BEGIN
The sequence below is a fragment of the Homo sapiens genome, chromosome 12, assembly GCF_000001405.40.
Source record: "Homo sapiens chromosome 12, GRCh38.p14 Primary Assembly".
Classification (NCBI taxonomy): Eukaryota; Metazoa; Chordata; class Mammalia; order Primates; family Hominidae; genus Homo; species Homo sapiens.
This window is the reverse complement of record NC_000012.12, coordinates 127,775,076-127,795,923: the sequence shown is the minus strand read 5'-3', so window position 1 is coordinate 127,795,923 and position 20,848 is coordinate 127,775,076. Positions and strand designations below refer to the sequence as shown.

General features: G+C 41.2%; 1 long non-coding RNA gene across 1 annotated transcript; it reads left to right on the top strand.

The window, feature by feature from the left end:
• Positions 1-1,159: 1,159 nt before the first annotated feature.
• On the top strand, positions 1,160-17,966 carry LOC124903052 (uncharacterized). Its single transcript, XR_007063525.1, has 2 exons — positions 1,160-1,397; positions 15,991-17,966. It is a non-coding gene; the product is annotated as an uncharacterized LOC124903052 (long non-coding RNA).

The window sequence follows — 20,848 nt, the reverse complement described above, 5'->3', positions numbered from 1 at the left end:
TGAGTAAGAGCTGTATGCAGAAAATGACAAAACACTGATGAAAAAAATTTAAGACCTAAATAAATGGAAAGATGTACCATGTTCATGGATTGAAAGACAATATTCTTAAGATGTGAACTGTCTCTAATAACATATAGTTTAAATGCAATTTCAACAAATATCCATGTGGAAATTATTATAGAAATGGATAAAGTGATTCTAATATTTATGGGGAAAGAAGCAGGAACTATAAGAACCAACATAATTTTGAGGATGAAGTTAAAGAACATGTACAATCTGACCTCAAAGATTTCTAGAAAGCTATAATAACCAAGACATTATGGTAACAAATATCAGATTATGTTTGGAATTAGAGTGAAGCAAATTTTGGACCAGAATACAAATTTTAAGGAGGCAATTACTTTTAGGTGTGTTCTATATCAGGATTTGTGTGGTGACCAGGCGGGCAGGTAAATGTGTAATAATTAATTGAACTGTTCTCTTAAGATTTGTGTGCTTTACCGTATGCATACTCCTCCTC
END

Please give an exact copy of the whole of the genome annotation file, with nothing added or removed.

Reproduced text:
The sequence below is a fragment of the Homo sapiens genome, chromosome 12, assembly GCF_000001405.40.
Source record: "Homo sapiens chromosome 12, GRCh38.p14 Primary Assembly".
Classification (NCBI taxonomy): Eukaryota; Metazoa; Chordata; class Mammalia; order Primates; family Hominidae; genus Homo; species Homo sapiens.
This window is the reverse complement of record NC_000012.12, coordinates 127,775,076-127,795,923: the sequence shown is the minus strand read 5'-3', so window position 1 is coordinate 127,795,923 and position 20,848 is coordinate 127,775,076. Positions and strand designations below refer to the sequence as shown.

General features: G+C 41.2%; 1 long non-coding RNA gene across 1 annotated transcript; it reads left to right on the top strand.

The window, feature by feature from the left end:
• Positions 1-1,159: 1,159 nt before the first annotated feature.
• On the top strand, positions 1,160-17,966 carry LOC124903052 (uncharacterized). Its single transcript, XR_007063525.1, has 2 exons — positions 1,160-1,397; positions 15,991-17,966. It is a non-coding gene; the product is annotated as an uncharacterized LOC124903052 (long non-coding RNA).

The window sequence follows — 20,848 nt, the reverse complement described above, 5'->3', positions numbered from 1 at the left end:
TGAGTAAGAGCTGTATGCAGAAAATGACAAAACACTGATGAAAAAAATTTAAGACCTAAATAAATGGAAAGATGTACCATGTTCATGGATTGAAAGACAATATTCTTAAGATGTGAACTGTCTCTAATAACATATAGTTTAAATGCAATTTCAACAAATATCCATGTGGAAATTATTATAGAAATGGATAAAGTGATTCTAATATTTATGGGGAAAGAAGCAGGAACTATAAGAACCAACATAATTTTGAGGATGAAGTTAAAGAACATGTACAATCTGACCTCAAAGATTTCTAGAAAGCTATAATAACCAAGACATTATGGTAACAAATATCAGATTATGTTTGGAATTAGAGTGAAGCAAATTTTGGACCAGAATACAAATTTTAAGGAGGCAATTACTTTTAGGTGTGTTCTATATCAGGATTTGTGTGGTGACCAGGCGGGCAGGTAAATGTGTAATAATTAATTGAACTGTTCTCTTAAGATTTGTGTGCTTTACCGTATGCATACTCCTCCTC